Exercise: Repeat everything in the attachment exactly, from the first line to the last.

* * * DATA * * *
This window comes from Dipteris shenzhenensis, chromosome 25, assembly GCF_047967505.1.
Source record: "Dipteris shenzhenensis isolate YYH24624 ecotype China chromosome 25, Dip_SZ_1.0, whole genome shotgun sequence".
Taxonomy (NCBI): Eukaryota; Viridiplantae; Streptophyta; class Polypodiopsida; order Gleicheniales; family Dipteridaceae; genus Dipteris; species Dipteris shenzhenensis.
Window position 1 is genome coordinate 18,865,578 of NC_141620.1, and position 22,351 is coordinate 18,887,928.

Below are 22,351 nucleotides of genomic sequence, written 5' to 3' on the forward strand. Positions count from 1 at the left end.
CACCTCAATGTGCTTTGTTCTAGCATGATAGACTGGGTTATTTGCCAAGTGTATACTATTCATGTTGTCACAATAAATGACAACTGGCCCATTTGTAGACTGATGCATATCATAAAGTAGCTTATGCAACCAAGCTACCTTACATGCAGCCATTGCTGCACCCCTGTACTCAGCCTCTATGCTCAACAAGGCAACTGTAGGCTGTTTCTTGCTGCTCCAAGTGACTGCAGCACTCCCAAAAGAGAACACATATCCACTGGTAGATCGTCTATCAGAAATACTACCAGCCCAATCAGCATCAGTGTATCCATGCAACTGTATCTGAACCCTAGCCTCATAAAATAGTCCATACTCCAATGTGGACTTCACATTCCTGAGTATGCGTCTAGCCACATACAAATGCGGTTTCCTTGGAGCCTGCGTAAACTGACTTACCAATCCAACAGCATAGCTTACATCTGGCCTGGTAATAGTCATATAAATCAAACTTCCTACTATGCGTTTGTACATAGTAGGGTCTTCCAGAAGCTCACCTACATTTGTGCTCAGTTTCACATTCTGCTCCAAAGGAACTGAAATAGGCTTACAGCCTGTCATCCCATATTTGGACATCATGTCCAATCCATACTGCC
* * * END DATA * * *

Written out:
This window comes from Dipteris shenzhenensis, chromosome 25, assembly GCF_047967505.1.
Source record: "Dipteris shenzhenensis isolate YYH24624 ecotype China chromosome 25, Dip_SZ_1.0, whole genome shotgun sequence".
Taxonomy (NCBI): Eukaryota; Viridiplantae; Streptophyta; class Polypodiopsida; order Gleicheniales; family Dipteridaceae; genus Dipteris; species Dipteris shenzhenensis.
Window position 1 is genome coordinate 18,865,578 of NC_141620.1, and position 22,351 is coordinate 18,887,928.

Below are 22,351 nucleotides of genomic sequence, written 5' to 3' on the forward strand. Positions count from 1 at the left end.
CACCTCAATGTGCTTTGTTCTAGCATGATAGACTGGGTTATTTGCCAAGTGTATACTATTCATGTTGTCACAATAAATGACAACTGGCCCATTTGTAGACTGATGCATATCATAAAGTAGCTTATGCAACCAAGCTACCTTACATGCAGCCATTGCTGCACCCCTGTACTCAGCCTCTATGCTCAACAAGGCAACTGTAGGCTGTTTCTTGCTGCTCCAAGTGACTGCAGCACTCCCAAAAGAGAACACATATCCACTGGTAGATCGTCTATCAGAAATACTACCAGCCCAATCAGCATCAGTGTATCCATGCAACTGTATCTGAACCCTAGCCTCATAAAATAGTCCATACTCCAATGTGGACTTCACATTCCTGAGTATGCGTCTAGCCACATACAAATGCGGTTTCCTTGGAGCCTGCGTAAACTGACTTACCAATCCAACAGCATAGCTTACATCTGGCCTGGTAATAGTCATATAAATCAAACTTCCTACTATGCGTTTGTACATAGTAGGGTCTTCCAGAAGCTCACCTACATTTGTGCTCAGTTTCACATTCTGCTCCAAAGGAACTGAAATAGGCTTACAGCCTGTCATCCCATATTTGGACATCATGTCCAATCCATACTGCC